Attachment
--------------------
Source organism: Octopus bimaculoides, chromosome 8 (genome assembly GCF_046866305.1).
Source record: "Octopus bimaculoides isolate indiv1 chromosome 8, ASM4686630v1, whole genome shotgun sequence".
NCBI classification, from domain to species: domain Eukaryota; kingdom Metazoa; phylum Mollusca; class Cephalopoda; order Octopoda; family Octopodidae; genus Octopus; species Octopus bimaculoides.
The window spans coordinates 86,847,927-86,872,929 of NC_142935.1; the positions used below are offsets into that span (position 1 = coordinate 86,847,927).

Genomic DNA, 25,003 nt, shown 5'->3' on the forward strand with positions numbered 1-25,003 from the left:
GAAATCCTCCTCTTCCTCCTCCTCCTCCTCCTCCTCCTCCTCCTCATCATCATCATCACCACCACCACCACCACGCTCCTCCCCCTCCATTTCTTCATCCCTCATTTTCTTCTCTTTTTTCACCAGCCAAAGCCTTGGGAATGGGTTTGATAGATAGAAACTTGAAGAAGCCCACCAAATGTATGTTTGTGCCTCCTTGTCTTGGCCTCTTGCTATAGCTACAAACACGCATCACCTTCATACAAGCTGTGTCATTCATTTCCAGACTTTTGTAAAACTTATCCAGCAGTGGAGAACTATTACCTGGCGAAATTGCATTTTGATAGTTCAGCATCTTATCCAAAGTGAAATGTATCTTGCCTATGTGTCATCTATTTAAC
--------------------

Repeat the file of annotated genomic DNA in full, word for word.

Source organism: Octopus bimaculoides, chromosome 8 (genome assembly GCF_046866305.1).
Source record: "Octopus bimaculoides isolate indiv1 chromosome 8, ASM4686630v1, whole genome shotgun sequence".
NCBI classification, from domain to species: domain Eukaryota; kingdom Metazoa; phylum Mollusca; class Cephalopoda; order Octopoda; family Octopodidae; genus Octopus; species Octopus bimaculoides.
The window spans coordinates 86,847,927-86,872,929 of NC_142935.1; the positions used below are offsets into that span (position 1 = coordinate 86,847,927).

Genomic DNA, 25,003 nt, shown 5'->3' on the forward strand with positions numbered 1-25,003 from the left:
GAAATCCTCCTCTTCCTCCTCCTCCTCCTCCTCCTCCTCCTCCTCATCATCATCATCACCACCACCACCACCACGCTCCTCCCCCTCCATTTCTTCATCCCTCATTTTCTTCTCTTTTTTCACCAGCCAAAGCCTTGGGAATGGGTTTGATAGATAGAAACTTGAAGAAGCCCACCAAATGTATGTTTGTGCCTCCTTGTCTTGGCCTCTTGCTATAGCTACAAACACGCATCACCTTCATACAAGCTGTGTCATTCATTTCCAGACTTTTGTAAAACTTATCCAGCAGTGGAGAACTATTACCTGGCGAAATTGCATTTTGATAGTTCAGCATCTTATCCAAAGTGAAATGTATCTTGCCTATGTGTCATCTATTTAAC